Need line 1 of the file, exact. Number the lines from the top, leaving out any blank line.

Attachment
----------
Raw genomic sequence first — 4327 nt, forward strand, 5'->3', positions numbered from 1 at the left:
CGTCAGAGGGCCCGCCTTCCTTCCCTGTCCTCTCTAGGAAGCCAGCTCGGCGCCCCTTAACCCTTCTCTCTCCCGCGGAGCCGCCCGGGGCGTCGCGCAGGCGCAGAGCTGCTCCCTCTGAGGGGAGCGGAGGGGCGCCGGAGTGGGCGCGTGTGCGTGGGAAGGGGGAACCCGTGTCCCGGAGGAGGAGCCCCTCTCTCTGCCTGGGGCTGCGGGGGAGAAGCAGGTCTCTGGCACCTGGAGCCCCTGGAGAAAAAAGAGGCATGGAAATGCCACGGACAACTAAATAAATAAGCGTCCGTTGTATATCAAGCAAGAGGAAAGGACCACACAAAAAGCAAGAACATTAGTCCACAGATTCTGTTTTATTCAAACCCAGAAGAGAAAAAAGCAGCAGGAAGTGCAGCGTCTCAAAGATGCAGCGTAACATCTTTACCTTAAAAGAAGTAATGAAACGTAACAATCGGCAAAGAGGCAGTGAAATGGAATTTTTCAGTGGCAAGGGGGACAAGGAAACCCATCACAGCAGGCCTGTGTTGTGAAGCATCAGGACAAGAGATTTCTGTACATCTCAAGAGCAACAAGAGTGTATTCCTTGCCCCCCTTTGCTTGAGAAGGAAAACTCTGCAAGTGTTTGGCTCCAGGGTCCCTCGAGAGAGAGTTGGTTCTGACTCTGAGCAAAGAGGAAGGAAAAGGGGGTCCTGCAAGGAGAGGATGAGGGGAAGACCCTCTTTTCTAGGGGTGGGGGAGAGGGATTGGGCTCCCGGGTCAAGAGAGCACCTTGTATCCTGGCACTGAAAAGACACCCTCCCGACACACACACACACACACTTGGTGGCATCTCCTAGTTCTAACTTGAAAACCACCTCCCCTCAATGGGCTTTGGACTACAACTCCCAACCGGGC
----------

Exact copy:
Raw genomic sequence first — 4327 nt, forward strand, 5'->3', positions numbered from 1 at the left: